China re-opened its doors only a few decades ago, but its market has evolved over 5,000 years and across 17 dynasties. This is a key point that is well understood but often overlooked by foreign companies in China. Articles and books are either writtren by LB Chong, Director of Advisory (see our team) or feature interviews with him. Unless otherwise stated, access to INSIGHTS requires registration.
Sincerely yours? A value driven management approach
Nestle: Crafting the art of goodwill in China
News headline: “PepsiCo accuses its Sichuan joint venture partner of transferring ownership of its shares without consulting”. This article gives perspectives on managing a Chinese partner, and was published in the newsletters of Manchester Business School and IE Singapore.
Not just profits: the softer side to a successful IPO
In 1979, Nestle started negotiations for re-entering China, eventually inking its first joint venture in 1987; and it has been honing the art of crafting goodwill in China ever since. This article was published in the newsletters of Manchester Business School, Nanyang Business School and US-China Business Council.
How much profit does my company need to IPO? This is one of the most common questions raised by companies aspiring to become publicly listed. This is a very important and valid question, but somewhat misguided because there is more to an IPO than just "hard" profit.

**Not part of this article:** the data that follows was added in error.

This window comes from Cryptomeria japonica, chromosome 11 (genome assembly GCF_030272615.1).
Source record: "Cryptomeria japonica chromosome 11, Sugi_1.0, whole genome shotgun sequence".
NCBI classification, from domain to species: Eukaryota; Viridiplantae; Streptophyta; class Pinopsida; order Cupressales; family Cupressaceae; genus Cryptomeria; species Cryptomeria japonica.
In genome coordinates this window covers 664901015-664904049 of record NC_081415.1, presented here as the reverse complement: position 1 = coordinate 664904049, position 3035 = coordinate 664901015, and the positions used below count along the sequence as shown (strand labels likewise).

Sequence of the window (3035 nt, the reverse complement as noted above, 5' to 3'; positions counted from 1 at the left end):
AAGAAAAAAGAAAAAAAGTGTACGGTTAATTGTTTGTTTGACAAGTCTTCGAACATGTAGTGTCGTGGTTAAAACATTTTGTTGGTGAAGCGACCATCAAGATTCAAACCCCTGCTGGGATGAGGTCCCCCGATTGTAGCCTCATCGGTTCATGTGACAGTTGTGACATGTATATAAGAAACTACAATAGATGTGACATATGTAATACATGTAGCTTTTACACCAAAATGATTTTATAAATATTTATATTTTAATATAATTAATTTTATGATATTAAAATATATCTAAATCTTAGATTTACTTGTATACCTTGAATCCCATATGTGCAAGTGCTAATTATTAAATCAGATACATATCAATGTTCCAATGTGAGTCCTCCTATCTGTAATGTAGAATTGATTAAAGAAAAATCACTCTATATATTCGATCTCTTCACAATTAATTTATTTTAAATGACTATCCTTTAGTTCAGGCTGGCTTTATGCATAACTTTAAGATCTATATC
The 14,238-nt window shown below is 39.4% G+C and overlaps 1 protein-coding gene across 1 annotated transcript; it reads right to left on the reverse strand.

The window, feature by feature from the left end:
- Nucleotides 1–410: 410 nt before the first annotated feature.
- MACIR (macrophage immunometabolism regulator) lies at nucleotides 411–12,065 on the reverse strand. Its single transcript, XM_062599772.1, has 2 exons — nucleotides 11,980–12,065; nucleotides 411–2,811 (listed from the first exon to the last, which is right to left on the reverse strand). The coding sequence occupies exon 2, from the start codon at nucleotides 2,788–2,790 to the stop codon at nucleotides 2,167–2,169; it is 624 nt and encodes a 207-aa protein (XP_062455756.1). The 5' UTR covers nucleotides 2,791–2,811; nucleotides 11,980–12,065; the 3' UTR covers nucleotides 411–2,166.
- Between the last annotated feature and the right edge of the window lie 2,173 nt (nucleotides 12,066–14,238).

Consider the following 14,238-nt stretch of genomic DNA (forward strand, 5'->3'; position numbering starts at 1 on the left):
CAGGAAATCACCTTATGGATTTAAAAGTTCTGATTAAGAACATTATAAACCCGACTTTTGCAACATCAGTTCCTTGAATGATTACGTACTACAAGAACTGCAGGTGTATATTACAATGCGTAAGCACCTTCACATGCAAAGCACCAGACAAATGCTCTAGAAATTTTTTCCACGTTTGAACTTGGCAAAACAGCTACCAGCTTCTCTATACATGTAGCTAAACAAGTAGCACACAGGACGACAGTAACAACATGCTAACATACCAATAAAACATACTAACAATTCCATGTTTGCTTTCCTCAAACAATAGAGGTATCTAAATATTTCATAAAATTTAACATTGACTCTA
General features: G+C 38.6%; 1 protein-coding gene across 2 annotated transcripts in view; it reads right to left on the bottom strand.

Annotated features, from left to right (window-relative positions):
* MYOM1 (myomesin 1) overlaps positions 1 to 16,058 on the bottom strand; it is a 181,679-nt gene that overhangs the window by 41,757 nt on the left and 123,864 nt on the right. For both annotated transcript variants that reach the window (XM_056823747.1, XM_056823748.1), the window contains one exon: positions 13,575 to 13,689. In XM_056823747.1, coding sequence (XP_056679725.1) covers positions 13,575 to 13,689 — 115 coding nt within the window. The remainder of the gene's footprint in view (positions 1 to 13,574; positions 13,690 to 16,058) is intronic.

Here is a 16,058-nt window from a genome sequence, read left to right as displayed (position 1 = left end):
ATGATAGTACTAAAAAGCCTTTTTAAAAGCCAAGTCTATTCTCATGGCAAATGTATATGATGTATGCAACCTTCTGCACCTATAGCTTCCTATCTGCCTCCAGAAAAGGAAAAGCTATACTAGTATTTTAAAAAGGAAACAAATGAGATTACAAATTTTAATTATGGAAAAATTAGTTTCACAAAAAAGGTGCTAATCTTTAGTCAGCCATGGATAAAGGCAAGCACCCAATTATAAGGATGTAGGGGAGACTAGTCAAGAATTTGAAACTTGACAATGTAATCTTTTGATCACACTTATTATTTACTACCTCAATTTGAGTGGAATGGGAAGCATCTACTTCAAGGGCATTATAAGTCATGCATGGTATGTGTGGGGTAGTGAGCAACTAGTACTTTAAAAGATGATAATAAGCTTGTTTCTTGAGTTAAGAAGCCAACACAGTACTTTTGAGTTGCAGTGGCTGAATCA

Managing a Chinese Partner: Insights from Global Companies
Danone, Nestle, Coca-Cola and SABMiller are similar in some ways, but adopted different approaches in China with different consequences. This book takes a look at the development of these four global giants in China over 2-3 decades.
Localization: It’s harder than you think.
Opening Happiness: An oral history of Coca-Cola in China.
Fortune article by Scott Cendrowski featuring interviews with LB Chong, our director. Coca-Cola’s journey to be where it is now in China – from a western soda that was banned by Mao in 1978 to becoming its third largest market in the world. Registration not required, click to read...
“Rupert Murdoch gives up on China with sale of Star China TV”, this headline blared on The Telegraph; and James Murdoch conceded at the end of the article that Star China TV had made “tremendous strides” since coming under Chinese control.
Fund Raising: Lessons from the tortoise and the hare
Realistic expectation is one of the vital factors that contribute to the success of a fund raising exercise – for the company, its advisors and potential investors. When expectations are not aligned, chances of failure in fund raising are increased.
Localization & Performance: A Tale of Two JVs.
Based on two advertising media players in China, this book looks at the impact of localization on their respective corporate performances over a 7 year period. Both are foreign owned, started around the same time, but delivered contrasting performances.